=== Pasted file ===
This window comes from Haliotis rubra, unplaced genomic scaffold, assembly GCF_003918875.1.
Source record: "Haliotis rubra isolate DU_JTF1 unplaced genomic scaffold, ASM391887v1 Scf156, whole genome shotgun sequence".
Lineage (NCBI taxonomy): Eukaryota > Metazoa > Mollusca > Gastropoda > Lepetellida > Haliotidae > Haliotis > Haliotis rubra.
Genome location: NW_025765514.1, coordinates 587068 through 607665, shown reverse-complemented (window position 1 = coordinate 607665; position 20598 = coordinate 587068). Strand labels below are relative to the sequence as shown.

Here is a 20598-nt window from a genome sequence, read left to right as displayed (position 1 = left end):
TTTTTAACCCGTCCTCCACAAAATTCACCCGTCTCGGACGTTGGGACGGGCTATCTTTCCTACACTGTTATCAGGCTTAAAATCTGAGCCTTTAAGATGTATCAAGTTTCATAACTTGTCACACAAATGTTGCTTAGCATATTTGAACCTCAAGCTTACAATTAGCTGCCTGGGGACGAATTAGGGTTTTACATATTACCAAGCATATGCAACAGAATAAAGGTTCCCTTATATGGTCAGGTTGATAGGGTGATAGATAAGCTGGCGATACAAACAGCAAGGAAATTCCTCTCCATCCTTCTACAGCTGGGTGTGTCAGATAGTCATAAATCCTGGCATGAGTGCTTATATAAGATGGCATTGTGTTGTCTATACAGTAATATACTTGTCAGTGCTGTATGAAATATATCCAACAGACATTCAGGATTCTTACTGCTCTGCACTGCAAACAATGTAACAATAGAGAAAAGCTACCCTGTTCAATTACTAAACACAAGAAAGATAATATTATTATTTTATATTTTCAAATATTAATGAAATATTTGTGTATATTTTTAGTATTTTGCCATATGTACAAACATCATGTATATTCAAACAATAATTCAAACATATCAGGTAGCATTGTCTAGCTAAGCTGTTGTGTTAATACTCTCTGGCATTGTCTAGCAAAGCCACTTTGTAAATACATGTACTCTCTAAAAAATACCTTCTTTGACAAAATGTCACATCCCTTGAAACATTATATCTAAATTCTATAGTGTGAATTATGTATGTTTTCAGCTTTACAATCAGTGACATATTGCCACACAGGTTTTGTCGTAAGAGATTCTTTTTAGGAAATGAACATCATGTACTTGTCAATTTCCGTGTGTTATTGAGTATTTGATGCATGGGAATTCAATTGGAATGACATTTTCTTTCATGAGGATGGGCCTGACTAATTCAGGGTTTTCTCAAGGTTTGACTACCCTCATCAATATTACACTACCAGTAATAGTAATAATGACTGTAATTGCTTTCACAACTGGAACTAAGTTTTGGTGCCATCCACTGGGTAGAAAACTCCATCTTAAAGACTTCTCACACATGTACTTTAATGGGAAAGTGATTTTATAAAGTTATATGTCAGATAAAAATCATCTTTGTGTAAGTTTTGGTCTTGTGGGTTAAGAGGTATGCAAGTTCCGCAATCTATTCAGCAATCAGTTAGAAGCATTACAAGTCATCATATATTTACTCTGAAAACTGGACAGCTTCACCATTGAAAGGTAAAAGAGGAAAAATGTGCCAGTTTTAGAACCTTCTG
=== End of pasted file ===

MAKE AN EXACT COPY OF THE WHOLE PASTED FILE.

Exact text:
This window comes from Haliotis rubra, unplaced genomic scaffold, assembly GCF_003918875.1.
Source record: "Haliotis rubra isolate DU_JTF1 unplaced genomic scaffold, ASM391887v1 Scf156, whole genome shotgun sequence".
Lineage (NCBI taxonomy): Eukaryota > Metazoa > Mollusca > Gastropoda > Lepetellida > Haliotidae > Haliotis > Haliotis rubra.
Genome location: NW_025765514.1, coordinates 587068 through 607665, shown reverse-complemented (window position 1 = coordinate 607665; position 20598 = coordinate 587068). Strand labels below are relative to the sequence as shown.

Here is a 20598-nt window from a genome sequence, read left to right as displayed (position 1 = left end):
TTTTTAACCCGTCCTCCACAAAATTCACCCGTCTCGGACGTTGGGACGGGCTATCTTTCCTACACTGTTATCAGGCTTAAAATCTGAGCCTTTAAGATGTATCAAGTTTCATAACTTGTCACACAAATGTTGCTTAGCATATTTGAACCTCAAGCTTACAATTAGCTGCCTGGGGACGAATTAGGGTTTTACATATTACCAAGCATATGCAACAGAATAAAGGTTCCCTTATATGGTCAGGTTGATAGGGTGATAGATAAGCTGGCGATACAAACAGCAAGGAAATTCCTCTCCATCCTTCTACAGCTGGGTGTGTCAGATAGTCATAAATCCTGGCATGAGTGCTTATATAAGATGGCATTGTGTTGTCTATACAGTAATATACTTGTCAGTGCTGTATGAAATATATCCAACAGACATTCAGGATTCTTACTGCTCTGCACTGCAAACAATGTAACAATAGAGAAAAGCTACCCTGTTCAATTACTAAACACAAGAAAGATAATATTATTATTTTATATTTTCAAATATTAATGAAATATTTGTGTATATTTTTAGTATTTTGCCATATGTACAAACATCATGTATATTCAAACAATAATTCAAACATATCAGGTAGCATTGTCTAGCTAAGCTGTTGTGTTAATACTCTCTGGCATTGTCTAGCAAAGCCACTTTGTAAATACATGTACTCTCTAAAAAATACCTTCTTTGACAAAATGTCACATCCCTTGAAACATTATATCTAAATTCTATAGTGTGAATTATGTATGTTTTCAGCTTTACAATCAGTGACATATTGCCACACAGGTTTTGTCGTAAGAGATTCTTTTTAGGAAATGAACATCATGTACTTGTCAATTTCCGTGTGTTATTGAGTATTTGATGCATGGGAATTCAATTGGAATGACATTTTCTTTCATGAGGATGGGCCTGACTAATTCAGGGTTTTCTCAAGGTTTGACTACCCTCATCAATATTACACTACCAGTAATAGTAATAATGACTGTAATTGCTTTCACAACTGGAACTAAGTTTTGGTGCCATCCACTGGGTAGAAAACTCCATCTTAAAGACTTCTCACACATGTACTTTAATGGGAAAGTGATTTTATAAAGTTATATGTCAGATAAAAATCATCTTTGTGTAAGTTTTGGTCTTGTGGGTTAAGAGGTATGCAAGTTCCGCAATCTATTCAGCAATCAGTTAGAAGCATTACAAGTCATCATATATTTACTCTGAAAACTGGACAGCTTCACCATTGAAAGGTAAAAGAGGAAAAATGTGCCAGTTTTAGAACCTTCTG